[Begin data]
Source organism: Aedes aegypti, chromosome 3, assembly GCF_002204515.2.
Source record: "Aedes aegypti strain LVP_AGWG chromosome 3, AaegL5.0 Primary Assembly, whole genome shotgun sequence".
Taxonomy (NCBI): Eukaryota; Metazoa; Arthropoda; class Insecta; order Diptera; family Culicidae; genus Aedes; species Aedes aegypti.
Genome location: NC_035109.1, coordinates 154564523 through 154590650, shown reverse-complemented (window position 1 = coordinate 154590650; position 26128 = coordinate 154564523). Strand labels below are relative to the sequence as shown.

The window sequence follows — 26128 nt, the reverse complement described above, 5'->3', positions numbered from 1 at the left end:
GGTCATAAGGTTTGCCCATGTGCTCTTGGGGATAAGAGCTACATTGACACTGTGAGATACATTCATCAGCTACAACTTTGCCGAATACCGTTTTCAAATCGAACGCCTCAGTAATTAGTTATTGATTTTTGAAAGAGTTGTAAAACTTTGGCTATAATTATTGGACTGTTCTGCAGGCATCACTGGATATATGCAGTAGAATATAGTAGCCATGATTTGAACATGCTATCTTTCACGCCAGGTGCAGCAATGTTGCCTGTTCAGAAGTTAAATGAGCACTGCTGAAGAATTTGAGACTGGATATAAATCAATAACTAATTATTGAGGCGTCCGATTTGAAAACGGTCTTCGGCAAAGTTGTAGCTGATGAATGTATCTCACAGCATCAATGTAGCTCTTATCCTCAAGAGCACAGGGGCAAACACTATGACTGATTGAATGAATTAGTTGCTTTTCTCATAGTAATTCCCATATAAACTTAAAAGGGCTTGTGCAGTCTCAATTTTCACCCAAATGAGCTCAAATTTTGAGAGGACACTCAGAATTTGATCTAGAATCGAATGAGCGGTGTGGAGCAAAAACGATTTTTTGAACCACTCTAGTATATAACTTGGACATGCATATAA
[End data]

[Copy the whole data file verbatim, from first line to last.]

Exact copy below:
Source organism: Aedes aegypti, chromosome 3, assembly GCF_002204515.2.
Source record: "Aedes aegypti strain LVP_AGWG chromosome 3, AaegL5.0 Primary Assembly, whole genome shotgun sequence".
Taxonomy (NCBI): Eukaryota; Metazoa; Arthropoda; class Insecta; order Diptera; family Culicidae; genus Aedes; species Aedes aegypti.
Genome location: NC_035109.1, coordinates 154564523 through 154590650, shown reverse-complemented (window position 1 = coordinate 154590650; position 26128 = coordinate 154564523). Strand labels below are relative to the sequence as shown.

The window sequence follows — 26128 nt, the reverse complement described above, 5'->3', positions numbered from 1 at the left end:
GGTCATAAGGTTTGCCCATGTGCTCTTGGGGATAAGAGCTACATTGACACTGTGAGATACATTCATCAGCTACAACTTTGCCGAATACCGTTTTCAAATCGAACGCCTCAGTAATTAGTTATTGATTTTTGAAAGAGTTGTAAAACTTTGGCTATAATTATTGGACTGTTCTGCAGGCATCACTGGATATATGCAGTAGAATATAGTAGCCATGATTTGAACATGCTATCTTTCACGCCAGGTGCAGCAATGTTGCCTGTTCAGAAGTTAAATGAGCACTGCTGAAGAATTTGAGACTGGATATAAATCAATAACTAATTATTGAGGCGTCCGATTTGAAAACGGTCTTCGGCAAAGTTGTAGCTGATGAATGTATCTCACAGCATCAATGTAGCTCTTATCCTCAAGAGCACAGGGGCAAACACTATGACTGATTGAATGAATTAGTTGCTTTTCTCATAGTAATTCCCATATAAACTTAAAAGGGCTTGTGCAGTCTCAATTTTCACCCAAATGAGCTCAAATTTTGAGAGGACACTCAGAATTTGATCTAGAATCGAATGAGCGGTGTGGAGCAAAAACGATTTTTTGAACCACTCTAGTATATAACTTGGACATGCATATAA